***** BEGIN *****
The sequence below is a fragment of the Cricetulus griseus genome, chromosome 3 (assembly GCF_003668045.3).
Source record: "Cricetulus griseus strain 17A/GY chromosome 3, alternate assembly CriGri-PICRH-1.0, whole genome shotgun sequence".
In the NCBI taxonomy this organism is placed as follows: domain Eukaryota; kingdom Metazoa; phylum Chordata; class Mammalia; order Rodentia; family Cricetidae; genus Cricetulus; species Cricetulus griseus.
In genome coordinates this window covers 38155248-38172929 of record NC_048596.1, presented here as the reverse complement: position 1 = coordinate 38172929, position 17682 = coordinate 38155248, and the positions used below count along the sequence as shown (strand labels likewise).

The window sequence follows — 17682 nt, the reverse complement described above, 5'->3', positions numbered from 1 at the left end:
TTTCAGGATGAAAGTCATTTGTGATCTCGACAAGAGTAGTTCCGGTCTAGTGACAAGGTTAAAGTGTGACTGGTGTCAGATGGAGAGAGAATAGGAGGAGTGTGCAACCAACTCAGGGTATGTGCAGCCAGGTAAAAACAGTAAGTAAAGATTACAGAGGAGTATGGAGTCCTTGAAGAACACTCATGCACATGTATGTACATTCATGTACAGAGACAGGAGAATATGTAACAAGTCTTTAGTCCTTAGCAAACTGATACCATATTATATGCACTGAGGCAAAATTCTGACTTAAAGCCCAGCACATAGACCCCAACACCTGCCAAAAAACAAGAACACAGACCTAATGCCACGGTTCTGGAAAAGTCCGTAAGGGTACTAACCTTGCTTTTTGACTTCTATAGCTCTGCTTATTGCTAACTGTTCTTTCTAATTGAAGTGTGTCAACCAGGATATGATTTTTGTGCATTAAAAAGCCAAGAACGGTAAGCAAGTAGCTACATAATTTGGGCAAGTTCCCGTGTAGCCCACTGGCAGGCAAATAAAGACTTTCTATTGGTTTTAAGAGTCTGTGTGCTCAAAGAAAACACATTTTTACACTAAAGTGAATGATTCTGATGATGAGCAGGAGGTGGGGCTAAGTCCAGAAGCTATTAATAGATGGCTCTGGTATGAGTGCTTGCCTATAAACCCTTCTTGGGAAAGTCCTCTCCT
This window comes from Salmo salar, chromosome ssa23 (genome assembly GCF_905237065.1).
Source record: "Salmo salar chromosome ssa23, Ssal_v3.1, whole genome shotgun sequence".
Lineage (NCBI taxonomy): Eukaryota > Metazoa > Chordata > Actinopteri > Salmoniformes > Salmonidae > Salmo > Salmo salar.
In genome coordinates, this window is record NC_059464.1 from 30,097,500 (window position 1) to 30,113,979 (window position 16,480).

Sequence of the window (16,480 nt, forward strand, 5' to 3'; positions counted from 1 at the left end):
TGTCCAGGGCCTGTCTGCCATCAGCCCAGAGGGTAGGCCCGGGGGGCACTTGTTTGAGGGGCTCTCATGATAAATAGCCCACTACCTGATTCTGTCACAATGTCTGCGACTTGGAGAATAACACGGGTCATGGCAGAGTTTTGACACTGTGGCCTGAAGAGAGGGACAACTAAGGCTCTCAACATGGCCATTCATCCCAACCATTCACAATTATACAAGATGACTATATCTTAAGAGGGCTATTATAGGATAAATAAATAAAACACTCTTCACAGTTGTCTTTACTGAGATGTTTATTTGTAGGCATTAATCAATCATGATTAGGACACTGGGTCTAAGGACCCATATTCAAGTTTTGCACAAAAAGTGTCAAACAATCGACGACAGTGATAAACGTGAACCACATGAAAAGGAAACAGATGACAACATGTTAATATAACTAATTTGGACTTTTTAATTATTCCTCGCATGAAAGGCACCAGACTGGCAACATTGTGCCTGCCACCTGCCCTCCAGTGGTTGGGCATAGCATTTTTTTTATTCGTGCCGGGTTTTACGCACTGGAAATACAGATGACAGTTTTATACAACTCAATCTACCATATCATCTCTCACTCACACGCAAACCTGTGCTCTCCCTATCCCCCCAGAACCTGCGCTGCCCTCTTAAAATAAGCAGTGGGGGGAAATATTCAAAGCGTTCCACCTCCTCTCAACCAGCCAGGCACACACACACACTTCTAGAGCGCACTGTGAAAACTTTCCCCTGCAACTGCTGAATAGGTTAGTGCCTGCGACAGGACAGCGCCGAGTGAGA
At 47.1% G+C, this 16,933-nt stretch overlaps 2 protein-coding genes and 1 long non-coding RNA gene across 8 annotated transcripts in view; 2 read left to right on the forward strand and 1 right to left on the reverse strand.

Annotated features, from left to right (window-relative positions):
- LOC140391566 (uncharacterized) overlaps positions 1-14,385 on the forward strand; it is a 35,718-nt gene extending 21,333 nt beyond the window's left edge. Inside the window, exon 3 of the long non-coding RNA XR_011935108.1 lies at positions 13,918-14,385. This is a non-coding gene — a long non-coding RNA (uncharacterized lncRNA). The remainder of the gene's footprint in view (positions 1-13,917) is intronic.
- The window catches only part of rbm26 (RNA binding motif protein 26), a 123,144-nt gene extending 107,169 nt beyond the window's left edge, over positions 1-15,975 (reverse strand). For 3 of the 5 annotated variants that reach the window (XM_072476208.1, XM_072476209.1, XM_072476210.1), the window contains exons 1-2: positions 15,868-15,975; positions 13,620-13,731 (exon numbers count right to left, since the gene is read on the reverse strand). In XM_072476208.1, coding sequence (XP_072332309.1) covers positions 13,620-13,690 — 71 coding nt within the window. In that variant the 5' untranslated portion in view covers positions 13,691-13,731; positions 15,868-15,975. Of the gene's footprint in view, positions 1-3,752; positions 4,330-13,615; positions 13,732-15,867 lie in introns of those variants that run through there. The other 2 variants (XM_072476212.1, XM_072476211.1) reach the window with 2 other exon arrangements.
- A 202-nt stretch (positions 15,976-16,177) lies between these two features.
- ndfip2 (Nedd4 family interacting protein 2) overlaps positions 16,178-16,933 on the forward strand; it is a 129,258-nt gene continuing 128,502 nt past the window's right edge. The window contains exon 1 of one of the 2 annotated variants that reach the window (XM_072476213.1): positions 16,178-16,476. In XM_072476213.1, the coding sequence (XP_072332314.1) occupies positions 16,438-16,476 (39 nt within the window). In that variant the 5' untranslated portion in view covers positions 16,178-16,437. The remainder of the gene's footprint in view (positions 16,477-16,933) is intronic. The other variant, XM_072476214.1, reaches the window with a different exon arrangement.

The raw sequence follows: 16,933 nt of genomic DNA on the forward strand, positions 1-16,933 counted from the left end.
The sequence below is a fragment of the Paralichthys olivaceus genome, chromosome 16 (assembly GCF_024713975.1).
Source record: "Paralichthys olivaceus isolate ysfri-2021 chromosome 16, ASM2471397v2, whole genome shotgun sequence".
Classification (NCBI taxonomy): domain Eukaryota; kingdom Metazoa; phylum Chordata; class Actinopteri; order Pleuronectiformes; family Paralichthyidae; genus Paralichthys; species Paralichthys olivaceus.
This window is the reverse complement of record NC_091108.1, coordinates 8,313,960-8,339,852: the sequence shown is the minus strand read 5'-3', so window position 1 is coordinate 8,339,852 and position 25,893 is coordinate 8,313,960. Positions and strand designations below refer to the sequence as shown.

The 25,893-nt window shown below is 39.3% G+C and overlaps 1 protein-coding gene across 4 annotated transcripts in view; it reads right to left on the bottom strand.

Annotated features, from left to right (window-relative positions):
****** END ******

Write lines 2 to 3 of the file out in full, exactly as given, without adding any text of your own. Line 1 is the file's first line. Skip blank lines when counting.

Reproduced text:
Source record: "Cricetulus griseus strain 17A/GY chromosome 3, alternate assembly CriGri-PICRH-1.0, whole genome shotgun sequence".
In the NCBI taxonomy this organism is placed as follows: domain Eukaryota; kingdom Metazoa; phylum Chordata; class Mammalia; order Rodentia; family Cricetidae; genus Cricetulus; species Cricetulus griseus.